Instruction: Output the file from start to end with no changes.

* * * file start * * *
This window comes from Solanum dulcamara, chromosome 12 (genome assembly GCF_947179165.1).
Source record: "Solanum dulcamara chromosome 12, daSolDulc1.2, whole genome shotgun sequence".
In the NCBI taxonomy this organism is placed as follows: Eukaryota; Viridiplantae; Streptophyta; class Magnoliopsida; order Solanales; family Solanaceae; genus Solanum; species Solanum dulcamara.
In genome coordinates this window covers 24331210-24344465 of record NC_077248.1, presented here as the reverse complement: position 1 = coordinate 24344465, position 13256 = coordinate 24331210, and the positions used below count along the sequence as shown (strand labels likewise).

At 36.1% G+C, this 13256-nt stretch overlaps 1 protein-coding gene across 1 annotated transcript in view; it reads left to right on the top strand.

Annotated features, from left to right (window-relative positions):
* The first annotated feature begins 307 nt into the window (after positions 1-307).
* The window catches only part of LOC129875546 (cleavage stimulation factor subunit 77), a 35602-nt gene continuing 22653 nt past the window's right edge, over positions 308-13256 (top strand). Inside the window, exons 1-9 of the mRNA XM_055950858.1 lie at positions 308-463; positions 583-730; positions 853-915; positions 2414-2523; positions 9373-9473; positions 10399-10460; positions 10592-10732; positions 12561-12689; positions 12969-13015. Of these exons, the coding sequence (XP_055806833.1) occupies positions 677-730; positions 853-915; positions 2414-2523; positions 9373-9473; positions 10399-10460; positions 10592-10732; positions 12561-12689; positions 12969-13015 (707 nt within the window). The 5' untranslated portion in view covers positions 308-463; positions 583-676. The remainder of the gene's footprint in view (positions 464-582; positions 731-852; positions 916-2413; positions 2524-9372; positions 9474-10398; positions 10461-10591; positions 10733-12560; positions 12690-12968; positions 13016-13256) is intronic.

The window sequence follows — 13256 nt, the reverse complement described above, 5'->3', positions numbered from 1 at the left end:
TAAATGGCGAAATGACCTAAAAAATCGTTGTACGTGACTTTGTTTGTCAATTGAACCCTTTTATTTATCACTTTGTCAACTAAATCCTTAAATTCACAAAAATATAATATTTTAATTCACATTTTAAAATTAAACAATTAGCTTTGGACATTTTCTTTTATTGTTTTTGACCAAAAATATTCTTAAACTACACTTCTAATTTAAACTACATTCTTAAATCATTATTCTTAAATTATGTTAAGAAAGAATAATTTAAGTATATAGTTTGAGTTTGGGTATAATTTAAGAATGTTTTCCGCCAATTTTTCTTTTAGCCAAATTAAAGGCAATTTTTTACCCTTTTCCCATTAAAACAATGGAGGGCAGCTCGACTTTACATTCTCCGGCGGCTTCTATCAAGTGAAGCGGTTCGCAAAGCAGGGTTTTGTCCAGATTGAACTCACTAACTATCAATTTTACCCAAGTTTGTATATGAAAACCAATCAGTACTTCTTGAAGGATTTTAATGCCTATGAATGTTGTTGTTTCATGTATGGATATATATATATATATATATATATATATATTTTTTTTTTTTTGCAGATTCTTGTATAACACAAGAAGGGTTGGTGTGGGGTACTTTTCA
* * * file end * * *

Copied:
This window comes from Solanum dulcamara, chromosome 12 (genome assembly GCF_947179165.1).
Source record: "Solanum dulcamara chromosome 12, daSolDulc1.2, whole genome shotgun sequence".
In the NCBI taxonomy this organism is placed as follows: Eukaryota; Viridiplantae; Streptophyta; class Magnoliopsida; order Solanales; family Solanaceae; genus Solanum; species Solanum dulcamara.
In genome coordinates this window covers 24331210-24344465 of record NC_077248.1, presented here as the reverse complement: position 1 = coordinate 24344465, position 13256 = coordinate 24331210, and the positions used below count along the sequence as shown (strand labels likewise).

At 36.1% G+C, this 13256-nt stretch overlaps 1 protein-coding gene across 1 annotated transcript in view; it reads left to right on the top strand.

Annotated features, from left to right (window-relative positions):
* The first annotated feature begins 307 nt into the window (after positions 1-307).
* The window catches only part of LOC129875546 (cleavage stimulation factor subunit 77), a 35602-nt gene continuing 22653 nt past the window's right edge, over positions 308-13256 (top strand). Inside the window, exons 1-9 of the mRNA XM_055950858.1 lie at positions 308-463; positions 583-730; positions 853-915; positions 2414-2523; positions 9373-9473; positions 10399-10460; positions 10592-10732; positions 12561-12689; positions 12969-13015. Of these exons, the coding sequence (XP_055806833.1) occupies positions 677-730; positions 853-915; positions 2414-2523; positions 9373-9473; positions 10399-10460; positions 10592-10732; positions 12561-12689; positions 12969-13015 (707 nt within the window). The 5' untranslated portion in view covers positions 308-463; positions 583-676. The remainder of the gene's footprint in view (positions 464-582; positions 731-852; positions 916-2413; positions 2524-9372; positions 9474-10398; positions 10461-10591; positions 10733-12560; positions 12690-12968; positions 13016-13256) is intronic.

The window sequence follows — 13256 nt, the reverse complement described above, 5'->3', positions numbered from 1 at the left end:
TAAATGGCGAAATGACCTAAAAAATCGTTGTACGTGACTTTGTTTGTCAATTGAACCCTTTTATTTATCACTTTGTCAACTAAATCCTTAAATTCACAAAAATATAATATTTTAATTCACATTTTAAAATTAAACAATTAGCTTTGGACATTTTCTTTTATTGTTTTTGACCAAAAATATTCTTAAACTACACTTCTAATTTAAACTACATTCTTAAATCATTATTCTTAAATTATGTTAAGAAAGAATAATTTAAGTATATAGTTTGAGTTTGGGTATAATTTAAGAATGTTTTCCGCCAATTTTTCTTTTAGCCAAATTAAAGGCAATTTTTTACCCTTTTCCCATTAAAACAATGGAGGGCAGCTCGACTTTACATTCTCCGGCGGCTTCTATCAAGTGAAGCGGTTCGCAAAGCAGGGTTTTGTCCAGATTGAACTCACTAACTATCAATTTTACCCAAGTTTGTATATGAAAACCAATCAGTACTTCTTGAAGGATTTTAATGCCTATGAATGTTGTTGTTTCATGTATGGATATATATATATATATATATATATATATATTTTTTTTTTTTTGCAGATTCTTGTATAACACAAGAAGGGTTGGTGTGGGGTACTTTTCA